The Boston Red Sox fired manager John Farrell on Wednesday, two days after his team was eliminated from the playoffs.
Farrell, who managed the Red Sox since 2013, will not return for the 2018 season, president of baseball operations Dave Dombrowski announced. The team said a search for a new manager will begin immediately.
"I thought it was the appropriate time to make a change for the betterment of the organization moving forward," Dombrowski said at a news conference. "You weigh a lot of different things to come into play. You watch day in, day out over a season. You come up with a decision based upon that. And for me, at this point, sometimes change can be better. That's why we've decided to move forward with the change."
Farrell, 55, was 432-378 (.533) in five seasons, leading the Red Sox to the World Series title in 2013. He was under contract through the end of the 2018 season.
--The Washington Nationals started right-hander Stephen Strasburg in Game 4 of the National League Division Series against the Chicago Cubs.
Nationals manager Dusty Baker said Tuesday night that Strasburg was too ill to start Wednesday's game before the dramatic reversal by the team.
The Nationals made the move official a few hours before 3:08 p.m. CT starting time.
Nationals general manager Mike Rizzo told reporters Wednesday that Strasburg started to feel flu-like symptoms after starting Game 1, which continued the next couple of days. Rizzo said Strasburg experienced fever, chills and continued to feel poorly when he threw his bullpen session on Monday.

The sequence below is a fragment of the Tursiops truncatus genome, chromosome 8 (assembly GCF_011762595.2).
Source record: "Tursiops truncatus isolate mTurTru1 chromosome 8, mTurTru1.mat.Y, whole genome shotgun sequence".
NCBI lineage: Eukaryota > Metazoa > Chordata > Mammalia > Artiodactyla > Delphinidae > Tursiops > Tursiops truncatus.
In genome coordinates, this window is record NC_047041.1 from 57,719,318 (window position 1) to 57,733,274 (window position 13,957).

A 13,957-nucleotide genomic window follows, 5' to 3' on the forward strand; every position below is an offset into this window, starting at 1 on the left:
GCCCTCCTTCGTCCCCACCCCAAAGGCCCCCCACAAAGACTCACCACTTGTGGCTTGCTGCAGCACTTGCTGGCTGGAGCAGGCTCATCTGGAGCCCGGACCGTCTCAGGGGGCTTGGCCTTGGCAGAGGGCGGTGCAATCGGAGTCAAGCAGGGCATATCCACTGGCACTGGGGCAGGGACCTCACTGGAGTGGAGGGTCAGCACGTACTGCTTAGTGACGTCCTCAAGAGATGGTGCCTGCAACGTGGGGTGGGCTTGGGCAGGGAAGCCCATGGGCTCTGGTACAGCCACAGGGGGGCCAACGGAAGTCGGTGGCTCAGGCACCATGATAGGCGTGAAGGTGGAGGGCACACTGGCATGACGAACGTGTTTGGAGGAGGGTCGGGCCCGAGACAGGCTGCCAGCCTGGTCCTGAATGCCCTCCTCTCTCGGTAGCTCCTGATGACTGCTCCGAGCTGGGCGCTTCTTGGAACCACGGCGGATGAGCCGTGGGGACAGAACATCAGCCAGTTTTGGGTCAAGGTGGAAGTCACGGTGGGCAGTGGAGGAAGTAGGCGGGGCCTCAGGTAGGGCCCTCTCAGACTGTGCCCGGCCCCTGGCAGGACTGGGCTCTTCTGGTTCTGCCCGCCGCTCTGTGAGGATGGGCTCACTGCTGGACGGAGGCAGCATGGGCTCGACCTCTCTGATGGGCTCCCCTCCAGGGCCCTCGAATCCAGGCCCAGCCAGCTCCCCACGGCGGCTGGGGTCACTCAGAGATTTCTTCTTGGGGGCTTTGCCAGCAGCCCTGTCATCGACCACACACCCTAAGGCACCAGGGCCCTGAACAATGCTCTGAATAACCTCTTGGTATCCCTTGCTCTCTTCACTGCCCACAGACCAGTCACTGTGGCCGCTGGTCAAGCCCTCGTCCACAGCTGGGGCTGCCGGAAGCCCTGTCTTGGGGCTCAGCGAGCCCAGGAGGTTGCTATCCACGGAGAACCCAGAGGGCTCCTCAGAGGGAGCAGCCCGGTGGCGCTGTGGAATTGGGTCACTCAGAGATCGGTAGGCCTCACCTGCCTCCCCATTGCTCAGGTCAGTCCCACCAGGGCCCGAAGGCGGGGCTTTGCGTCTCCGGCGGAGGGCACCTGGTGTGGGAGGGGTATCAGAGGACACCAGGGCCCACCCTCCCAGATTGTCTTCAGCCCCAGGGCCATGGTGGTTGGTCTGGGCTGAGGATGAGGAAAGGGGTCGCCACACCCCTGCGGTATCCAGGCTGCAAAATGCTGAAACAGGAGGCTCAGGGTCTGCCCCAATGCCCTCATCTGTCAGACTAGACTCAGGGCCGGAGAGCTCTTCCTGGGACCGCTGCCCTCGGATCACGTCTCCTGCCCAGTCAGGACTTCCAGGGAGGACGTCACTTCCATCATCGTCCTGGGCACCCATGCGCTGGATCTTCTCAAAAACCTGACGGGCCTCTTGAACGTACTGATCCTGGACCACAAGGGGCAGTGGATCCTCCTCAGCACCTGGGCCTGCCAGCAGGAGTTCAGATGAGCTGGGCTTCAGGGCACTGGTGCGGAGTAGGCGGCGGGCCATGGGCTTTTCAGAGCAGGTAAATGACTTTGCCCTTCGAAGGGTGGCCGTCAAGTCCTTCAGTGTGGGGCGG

--Cleveland Indians designated hitter Edwin Encarnacion returned to the lineup for Game 5 of the American League Division Series against the New York Yankees at Progressive Field.
Encarnacion has been sidelined for the last two contests with a sprained ankle that was sustained in the first inning of Game 2. The 34-year-old Dominican was injured when he jammed his foot into second base while trying to get back to the bag in time to avoid a double play.
Encarnacion batted .258 with 38 homers and 107 RBIs in his first season of a three-year contract. It marked his third straight season with at least 30 homers and 100 RBIs.
Shadows are inherently creepy'unnerving, you might say. While taking the form and shape of that which casts them, they have no actual presence or substance, hence they are both real and unreal. In a sense, they are absence incarnate in ...